Even though David was not thinking of Canada when he penned these lines, Leonard Tilley was impressed to apply this psalm to the new nation in December 1866. How can we apply this psalm to Canada today?

David was celebrating the future reign of his son Solomon. First, we may pray and work to create a nation that compares with Israel during Solomon’s reign, when it reached the zenith of its spirituality, prosperity, administrative wisdom, and  peace. It was enough to impress the queen of Sheba who declared, “Blessed be the Lord thy God, which delighted in thee, to set thee on the throne of Israel: because the Lord loved Israel forever, therefore [he] made . . . thee king, to do judgment  and justice” (1 Kings 10:9). Our prayer is that Canada will be just as impressive—a place where natives, long-time dwellers, and recent immigrants will be led to worship the true God!

Second, we may pray that Canada will be a “dominion” where Christ, the second Solomon, is allowed to continue on the throne, succeeding where Solomon failed and bringing righteousness and spiritual peace to the hearts of all who live here. Jesus said, “The queen of the South . . . came from the uttermost parts of the earth to hear the wisdom of Solomon; and, behold, a greater than Solomon is here” (Mt 12:42).

Third, Solomon’s name meant “peace,” or shalom in Hebrew. His was a reign of peace. Let us pray and work for peace among the peoples who are living in Canada. Verse three of Psalm 72 specifically mentions the mountains in connection with peace. We are thankful for our majestic mountains; we pray that they may continue to inspire peace as we invite the world to come and marvel at their beauty. Even as the leaves of the tree of life are “for the healing of the nations” (Rev 22:2), we may pray that the Canadian maple leaf may symbolize international peace in the world today.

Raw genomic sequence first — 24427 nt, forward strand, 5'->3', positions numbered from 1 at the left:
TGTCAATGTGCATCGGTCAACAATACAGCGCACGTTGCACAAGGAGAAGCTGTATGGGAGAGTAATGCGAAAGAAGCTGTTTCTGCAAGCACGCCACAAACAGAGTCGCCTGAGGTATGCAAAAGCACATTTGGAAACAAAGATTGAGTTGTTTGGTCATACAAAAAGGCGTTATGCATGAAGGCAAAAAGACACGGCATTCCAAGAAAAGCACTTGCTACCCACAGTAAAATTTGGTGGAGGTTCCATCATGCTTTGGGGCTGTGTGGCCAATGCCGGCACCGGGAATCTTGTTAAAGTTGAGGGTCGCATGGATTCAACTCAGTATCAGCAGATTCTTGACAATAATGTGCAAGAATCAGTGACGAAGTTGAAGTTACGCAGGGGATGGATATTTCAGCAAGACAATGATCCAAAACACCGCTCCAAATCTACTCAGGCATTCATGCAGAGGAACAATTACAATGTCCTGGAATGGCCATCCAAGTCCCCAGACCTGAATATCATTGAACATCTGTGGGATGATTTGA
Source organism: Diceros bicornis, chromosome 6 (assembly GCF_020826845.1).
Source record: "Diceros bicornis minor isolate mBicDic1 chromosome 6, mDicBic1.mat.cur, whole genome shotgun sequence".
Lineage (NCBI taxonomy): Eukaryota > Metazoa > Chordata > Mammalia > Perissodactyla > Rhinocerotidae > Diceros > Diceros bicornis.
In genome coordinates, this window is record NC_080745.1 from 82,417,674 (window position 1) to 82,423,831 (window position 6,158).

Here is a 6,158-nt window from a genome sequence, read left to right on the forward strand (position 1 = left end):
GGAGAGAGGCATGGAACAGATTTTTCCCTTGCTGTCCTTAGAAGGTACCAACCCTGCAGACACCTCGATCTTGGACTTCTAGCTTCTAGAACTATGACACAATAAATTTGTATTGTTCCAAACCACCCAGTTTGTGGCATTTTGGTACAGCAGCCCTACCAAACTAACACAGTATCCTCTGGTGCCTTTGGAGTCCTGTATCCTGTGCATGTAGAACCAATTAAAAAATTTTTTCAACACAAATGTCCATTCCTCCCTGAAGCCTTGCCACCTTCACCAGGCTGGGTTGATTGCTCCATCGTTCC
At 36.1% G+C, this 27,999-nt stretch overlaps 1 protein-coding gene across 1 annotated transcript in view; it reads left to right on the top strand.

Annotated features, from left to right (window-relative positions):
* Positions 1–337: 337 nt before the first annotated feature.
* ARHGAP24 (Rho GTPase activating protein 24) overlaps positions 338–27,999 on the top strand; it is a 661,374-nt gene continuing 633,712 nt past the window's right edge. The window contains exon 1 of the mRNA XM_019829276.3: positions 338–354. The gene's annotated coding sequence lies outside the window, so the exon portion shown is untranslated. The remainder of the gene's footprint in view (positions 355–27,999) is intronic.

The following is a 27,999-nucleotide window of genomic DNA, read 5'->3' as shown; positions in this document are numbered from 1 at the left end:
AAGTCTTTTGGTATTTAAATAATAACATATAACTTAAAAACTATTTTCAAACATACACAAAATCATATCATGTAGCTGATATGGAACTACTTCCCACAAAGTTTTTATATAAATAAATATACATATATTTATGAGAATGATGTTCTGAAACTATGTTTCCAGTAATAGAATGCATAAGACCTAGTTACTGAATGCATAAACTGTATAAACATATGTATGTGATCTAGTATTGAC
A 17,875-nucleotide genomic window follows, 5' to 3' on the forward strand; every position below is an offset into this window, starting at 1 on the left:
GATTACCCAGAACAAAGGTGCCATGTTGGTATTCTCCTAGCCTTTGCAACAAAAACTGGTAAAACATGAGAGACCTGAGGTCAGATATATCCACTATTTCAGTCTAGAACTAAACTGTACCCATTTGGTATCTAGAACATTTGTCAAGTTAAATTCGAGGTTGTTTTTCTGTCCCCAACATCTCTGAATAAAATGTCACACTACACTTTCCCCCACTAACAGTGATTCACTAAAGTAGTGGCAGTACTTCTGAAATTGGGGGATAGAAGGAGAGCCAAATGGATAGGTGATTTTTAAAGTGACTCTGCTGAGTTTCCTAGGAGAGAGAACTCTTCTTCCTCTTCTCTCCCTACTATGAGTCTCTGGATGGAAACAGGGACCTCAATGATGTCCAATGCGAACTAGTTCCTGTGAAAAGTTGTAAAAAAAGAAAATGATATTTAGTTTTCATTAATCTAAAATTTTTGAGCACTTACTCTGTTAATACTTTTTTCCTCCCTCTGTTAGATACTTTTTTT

When the Generations Question Religion . . .

Silent Gen and Boomers ask

Is it true????

Gen X asks

Does it work????

Millennials ask

Do I like it????
Does it fit me????


Fourth, we find the theme of justice for the poor and oppressed in Psalm 72. Canada has been a place where the downtrodden could find relief. May Seventh-day Adventist church members continue to contribute to that tradition through community service centers, support for parliamentary justice, and personal neighborhood projects.

Fifth, Psalm 72 points to the eternity of the reign of the second Solomon, “They shall fear thee for as long as the sun and the moon endure, throughout all generations” (verse five). Verse seven promises peace for “as long as the moon endures.” Our desire and prayer is that the people of Canada will find eternal, peaceful life through belief in Jesus Christ the Savior of the world.

Coming next month: Part II of this series will examine the question “What approach shall we take to connect the Canada that we know to Christ and church?”

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1 These figures reflect a drastic drop in Roman Catholic attendance, a drop in mainline Protestant attendance, but a rise for conservative evangelicals.

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Bibby, R. W., (2007). “Religion a la carte in Quebec: a problem of demand, supply, or both?” Prepared for a Special September 2007 issue of Globe. http://www.reginaldbibby.com
Bibby, R. W., (2006). The Boomer Factor. Toronto: Bastian Books. (See especially chapter 10, “Religion and Sprituality.”)
Bibby, R.W., (2002). Restless Gods: The renaissance of religion in Canada.. Toronto: Stoddart.
Howe, N. & Strauss W., (1991). Generations. New York: William Morrow.


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Doug Matacio is an associate Professor of Religion at Canadian University College.